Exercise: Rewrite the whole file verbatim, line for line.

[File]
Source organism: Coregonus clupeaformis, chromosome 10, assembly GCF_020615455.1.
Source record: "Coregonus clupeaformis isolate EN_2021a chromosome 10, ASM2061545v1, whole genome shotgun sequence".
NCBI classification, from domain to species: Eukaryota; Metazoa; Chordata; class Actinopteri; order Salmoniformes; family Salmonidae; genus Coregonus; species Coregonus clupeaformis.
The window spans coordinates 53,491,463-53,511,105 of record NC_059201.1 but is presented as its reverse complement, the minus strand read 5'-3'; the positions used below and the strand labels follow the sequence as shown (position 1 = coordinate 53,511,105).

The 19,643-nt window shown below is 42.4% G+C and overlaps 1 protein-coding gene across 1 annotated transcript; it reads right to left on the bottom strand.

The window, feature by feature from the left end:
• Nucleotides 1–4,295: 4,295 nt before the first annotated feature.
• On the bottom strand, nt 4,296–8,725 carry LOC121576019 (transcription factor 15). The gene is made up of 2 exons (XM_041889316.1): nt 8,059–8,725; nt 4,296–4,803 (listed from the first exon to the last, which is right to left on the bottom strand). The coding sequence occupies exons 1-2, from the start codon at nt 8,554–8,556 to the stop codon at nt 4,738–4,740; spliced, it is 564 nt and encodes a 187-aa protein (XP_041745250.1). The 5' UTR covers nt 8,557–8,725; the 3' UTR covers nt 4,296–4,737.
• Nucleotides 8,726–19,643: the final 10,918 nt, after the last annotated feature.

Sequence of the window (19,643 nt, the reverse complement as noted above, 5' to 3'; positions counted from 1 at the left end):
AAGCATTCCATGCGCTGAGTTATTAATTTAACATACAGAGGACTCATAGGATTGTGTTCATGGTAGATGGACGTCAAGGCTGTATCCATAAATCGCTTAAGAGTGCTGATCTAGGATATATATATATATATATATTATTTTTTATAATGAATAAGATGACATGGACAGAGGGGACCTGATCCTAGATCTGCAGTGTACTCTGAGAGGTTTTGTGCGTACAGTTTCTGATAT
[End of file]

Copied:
Source organism: Coregonus clupeaformis, chromosome 10, assembly GCF_020615455.1.
Source record: "Coregonus clupeaformis isolate EN_2021a chromosome 10, ASM2061545v1, whole genome shotgun sequence".
NCBI classification, from domain to species: Eukaryota; Metazoa; Chordata; class Actinopteri; order Salmoniformes; family Salmonidae; genus Coregonus; species Coregonus clupeaformis.
The window spans coordinates 53,491,463-53,511,105 of record NC_059201.1 but is presented as its reverse complement, the minus strand read 5'-3'; the positions used below and the strand labels follow the sequence as shown (position 1 = coordinate 53,511,105).

The 19,643-nt window shown below is 42.4% G+C and overlaps 1 protein-coding gene across 1 annotated transcript; it reads right to left on the bottom strand.

The window, feature by feature from the left end:
• Nucleotides 1–4,295: 4,295 nt before the first annotated feature.
• On the bottom strand, nt 4,296–8,725 carry LOC121576019 (transcription factor 15). The gene is made up of 2 exons (XM_041889316.1): nt 8,059–8,725; nt 4,296–4,803 (listed from the first exon to the last, which is right to left on the bottom strand). The coding sequence occupies exons 1-2, from the start codon at nt 8,554–8,556 to the stop codon at nt 4,738–4,740; spliced, it is 564 nt and encodes a 187-aa protein (XP_041745250.1). The 5' UTR covers nt 8,557–8,725; the 3' UTR covers nt 4,296–4,737.
• Nucleotides 8,726–19,643: the final 10,918 nt, after the last annotated feature.

Sequence of the window (19,643 nt, the reverse complement as noted above, 5' to 3'; positions counted from 1 at the left end):
AAGCATTCCATGCGCTGAGTTATTAATTTAACATACAGAGGACTCATAGGATTGTGTTCATGGTAGATGGACGTCAAGGCTGTATCCATAAATCGCTTAAGAGTGCTGATCTAGGATATATATATATATATATATTATTTTTTATAATGAATAAGATGACATGGACAGAGGGGACCTGATCCTAGATCTGCAGTGTACTCTGAGAGGTTTTGTGCGTACAGTTTCTGATAT